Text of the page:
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For some judo Olympians, MMA could be 2nd career

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July 21, 2007: In this file photo U.S. Travis Stevens, top, celebrates after beating Colombia's Mario Valles during their under 81kg judo final match at the Pan American Games in Rio de Janeiro.

While most judo fighters at the upcoming London Games will be focused on trying to win a medal, others may use the Olympics as a way to establish themselves before switching to a more lucrative career in mixed martial arts.

London-bound American judoka Travis Stevens says he is definitely thinking of jumping into MMA -- but only after he wins an Olympic medal. Stevens is ranked eighth in the world and regularly trains in the fusion combat sport.

"It really helps me with my transitions from stand-up to ground. It gives me so many more options that most judo players don't know or understand," Stevens said. "That gives me an edge.

MMA incorporates techniques from disciplines like boxing, wrestling, kick-boxing, jiu-jitsu, taekwondo, karate and judo. Its matches are often held in a cage and routinely draw more fans than boxing and professional wrestling.

Since MMA fights often end up on the ground, judo's throwing and grappling tactics are particularly useful. But its trash-talking, highly commercialized side isn't for everyone and some Olympic fighters dismiss it as a distortion of martial arts.

For others, switching to MMA may be an issue of practicality.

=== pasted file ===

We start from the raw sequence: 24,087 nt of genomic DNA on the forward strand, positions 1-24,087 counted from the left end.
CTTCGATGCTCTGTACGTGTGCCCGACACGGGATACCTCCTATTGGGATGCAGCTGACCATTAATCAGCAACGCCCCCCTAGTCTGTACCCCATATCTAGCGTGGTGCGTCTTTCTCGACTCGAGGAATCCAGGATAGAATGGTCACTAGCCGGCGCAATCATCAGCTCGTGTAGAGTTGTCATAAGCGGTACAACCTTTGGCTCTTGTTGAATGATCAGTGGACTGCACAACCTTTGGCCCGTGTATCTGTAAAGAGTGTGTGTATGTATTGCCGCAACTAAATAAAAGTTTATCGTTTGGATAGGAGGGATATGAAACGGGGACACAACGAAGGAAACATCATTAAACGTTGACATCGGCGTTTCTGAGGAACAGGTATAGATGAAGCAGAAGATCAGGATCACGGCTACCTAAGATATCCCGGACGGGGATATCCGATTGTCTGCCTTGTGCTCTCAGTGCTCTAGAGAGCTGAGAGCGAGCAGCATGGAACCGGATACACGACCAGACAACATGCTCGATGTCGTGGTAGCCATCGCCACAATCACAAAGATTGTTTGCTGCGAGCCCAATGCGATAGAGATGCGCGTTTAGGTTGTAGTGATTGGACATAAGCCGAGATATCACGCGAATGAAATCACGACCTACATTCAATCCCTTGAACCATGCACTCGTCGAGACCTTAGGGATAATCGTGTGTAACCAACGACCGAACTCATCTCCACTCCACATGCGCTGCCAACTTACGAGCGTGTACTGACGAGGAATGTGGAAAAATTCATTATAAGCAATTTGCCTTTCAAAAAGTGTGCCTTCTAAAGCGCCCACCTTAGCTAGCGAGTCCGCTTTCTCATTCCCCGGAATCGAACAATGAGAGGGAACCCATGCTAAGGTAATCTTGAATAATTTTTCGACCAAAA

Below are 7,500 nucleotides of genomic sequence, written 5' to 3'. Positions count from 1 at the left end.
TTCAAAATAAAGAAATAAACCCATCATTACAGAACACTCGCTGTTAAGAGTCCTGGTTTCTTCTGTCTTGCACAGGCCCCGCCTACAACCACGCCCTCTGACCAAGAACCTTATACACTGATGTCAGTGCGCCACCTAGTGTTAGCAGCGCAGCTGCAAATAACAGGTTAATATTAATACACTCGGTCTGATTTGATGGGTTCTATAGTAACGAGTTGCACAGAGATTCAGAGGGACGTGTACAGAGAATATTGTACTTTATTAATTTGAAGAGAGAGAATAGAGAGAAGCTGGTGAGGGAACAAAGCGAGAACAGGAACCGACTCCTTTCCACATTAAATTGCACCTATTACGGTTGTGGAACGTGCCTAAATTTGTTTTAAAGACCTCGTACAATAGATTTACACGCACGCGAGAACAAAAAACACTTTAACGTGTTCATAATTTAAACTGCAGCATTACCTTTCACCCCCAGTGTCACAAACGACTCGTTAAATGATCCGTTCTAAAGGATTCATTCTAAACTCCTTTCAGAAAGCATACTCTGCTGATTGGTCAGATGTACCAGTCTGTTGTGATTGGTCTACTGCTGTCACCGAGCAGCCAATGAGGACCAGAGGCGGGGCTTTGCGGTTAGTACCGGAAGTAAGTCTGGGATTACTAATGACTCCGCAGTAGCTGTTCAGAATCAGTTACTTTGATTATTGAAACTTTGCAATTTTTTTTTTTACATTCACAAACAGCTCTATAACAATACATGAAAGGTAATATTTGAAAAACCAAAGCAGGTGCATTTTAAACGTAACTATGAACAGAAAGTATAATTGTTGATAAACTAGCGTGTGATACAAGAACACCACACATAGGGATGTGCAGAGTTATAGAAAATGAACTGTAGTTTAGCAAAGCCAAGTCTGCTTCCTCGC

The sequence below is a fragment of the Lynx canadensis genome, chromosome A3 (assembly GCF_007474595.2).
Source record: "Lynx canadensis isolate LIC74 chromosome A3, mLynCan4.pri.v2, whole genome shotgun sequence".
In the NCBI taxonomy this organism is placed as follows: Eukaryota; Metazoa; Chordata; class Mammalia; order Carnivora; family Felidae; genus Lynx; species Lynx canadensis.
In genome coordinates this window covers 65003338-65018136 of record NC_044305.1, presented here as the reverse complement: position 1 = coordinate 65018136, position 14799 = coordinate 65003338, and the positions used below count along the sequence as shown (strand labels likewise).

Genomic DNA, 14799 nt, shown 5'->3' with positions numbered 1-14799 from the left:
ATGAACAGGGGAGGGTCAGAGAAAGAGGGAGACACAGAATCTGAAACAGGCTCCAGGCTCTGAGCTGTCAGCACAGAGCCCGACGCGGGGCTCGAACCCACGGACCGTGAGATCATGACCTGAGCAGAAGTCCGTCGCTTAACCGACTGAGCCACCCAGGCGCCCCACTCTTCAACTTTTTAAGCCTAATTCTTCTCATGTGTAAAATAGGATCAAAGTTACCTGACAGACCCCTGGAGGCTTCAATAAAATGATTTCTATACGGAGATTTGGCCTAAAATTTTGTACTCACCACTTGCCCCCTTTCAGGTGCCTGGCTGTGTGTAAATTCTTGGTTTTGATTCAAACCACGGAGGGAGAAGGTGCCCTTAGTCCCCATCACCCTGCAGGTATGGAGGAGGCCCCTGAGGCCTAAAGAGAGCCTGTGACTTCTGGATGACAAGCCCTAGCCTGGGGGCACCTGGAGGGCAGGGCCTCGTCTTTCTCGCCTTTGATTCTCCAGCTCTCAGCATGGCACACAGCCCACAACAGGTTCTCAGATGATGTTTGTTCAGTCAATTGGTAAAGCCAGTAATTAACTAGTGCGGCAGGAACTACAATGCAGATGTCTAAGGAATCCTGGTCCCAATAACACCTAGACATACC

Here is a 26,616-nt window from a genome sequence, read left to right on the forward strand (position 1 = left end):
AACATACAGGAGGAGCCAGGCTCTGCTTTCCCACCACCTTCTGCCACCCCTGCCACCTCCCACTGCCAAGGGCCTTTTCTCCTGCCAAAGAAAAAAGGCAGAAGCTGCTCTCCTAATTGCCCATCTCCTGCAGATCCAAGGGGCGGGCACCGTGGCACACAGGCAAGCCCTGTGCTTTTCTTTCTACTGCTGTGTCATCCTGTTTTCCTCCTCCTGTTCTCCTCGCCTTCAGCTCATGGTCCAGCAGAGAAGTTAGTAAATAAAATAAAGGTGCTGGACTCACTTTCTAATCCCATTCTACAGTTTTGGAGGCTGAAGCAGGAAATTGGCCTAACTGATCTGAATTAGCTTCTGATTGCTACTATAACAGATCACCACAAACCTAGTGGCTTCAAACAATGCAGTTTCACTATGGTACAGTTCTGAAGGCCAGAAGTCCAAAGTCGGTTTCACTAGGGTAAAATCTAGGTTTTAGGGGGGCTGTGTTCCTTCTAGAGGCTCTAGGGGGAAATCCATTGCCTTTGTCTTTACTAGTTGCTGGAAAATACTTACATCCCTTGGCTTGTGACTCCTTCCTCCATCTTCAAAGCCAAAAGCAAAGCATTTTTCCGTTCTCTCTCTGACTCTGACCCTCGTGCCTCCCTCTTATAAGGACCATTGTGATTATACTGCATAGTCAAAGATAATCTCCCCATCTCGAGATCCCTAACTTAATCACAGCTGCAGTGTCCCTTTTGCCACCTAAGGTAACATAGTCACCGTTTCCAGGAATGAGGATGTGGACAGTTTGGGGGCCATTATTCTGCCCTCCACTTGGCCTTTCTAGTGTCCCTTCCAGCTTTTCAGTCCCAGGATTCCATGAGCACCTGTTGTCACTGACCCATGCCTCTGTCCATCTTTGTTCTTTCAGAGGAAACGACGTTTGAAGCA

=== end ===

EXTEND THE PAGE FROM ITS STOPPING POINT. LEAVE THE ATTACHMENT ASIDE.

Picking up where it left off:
After winning the United States' first Olympic medal in judo at the 2008 Beijing Games, Ronda Rousey took a break from the Japanese martial art and became a bartender.

"I thought that if I won an Olympic medal, life would be good," Rousey said. "But I won the medal and life went on and nobody cared."

Rousey eventually got an offer to try MMA and had her first professional fight last year. She has since defeated all her opponents with a judo arm lock in less than one minute and is now a champion in the combat sport.

"MMA was a good opportunity to use my judo skills to make a living," she said, adding that if that didn't work she had planned to become a rescue swimmer.

Kayla Harrison, an American medal contender in London, said Rousey's new career was inspiring.

"I'm super proud of (Rousey) and super happy for her," Harrison said. "She's taken MMA, put it right on her shoulders and she's going to carry it all the way."

Still, not all Olympic judoka are sold. Five-time world champion Teddy Riner has no plans to try MMA.

"Fighting in a cage doesn't appeal to me," said the Frenchman, adding that MMA lacks the traditional respect in a martial art and promotes brutal attacks not allowed in judo. "There is no moral code in MMA.

"I am a warrior on the tatami, but you always have to respect your opponent."

American taekwondo athlete Diana Lopez said she wasn't impressed by the quality of kicks she saw in MMA fights and joked she is available for kicking tutorials.

"You could get a lot of knockout kicks to the head with taekwondo because not a lot of MMA people expect good kicking techniques," Lopez said.

Her brother Steven agreed that the precision and power of taekwondo kicks could help MMA fighters. Lopez is a five-time world champion with two Olympic golds and a bronze but said he has no interest in getting into MMA, partly because it's not specialized enough.

"Most MMA fighters have a Thai boxing kick," he said. "It's very strong, but if they miss, they're off-balance and cannot counter."

Taekwondo fighters, on the other hand, are known for speed and landing kicks both as part of offensive and defensive tactics.

Lopez, once named by People magazine as one of the world's 50 most beautiful people, also cited a less technical reason for his aversion to the cauliflower ear risks of MMA.

"I like my face a little too much to get into MMA," Steven Lopez said.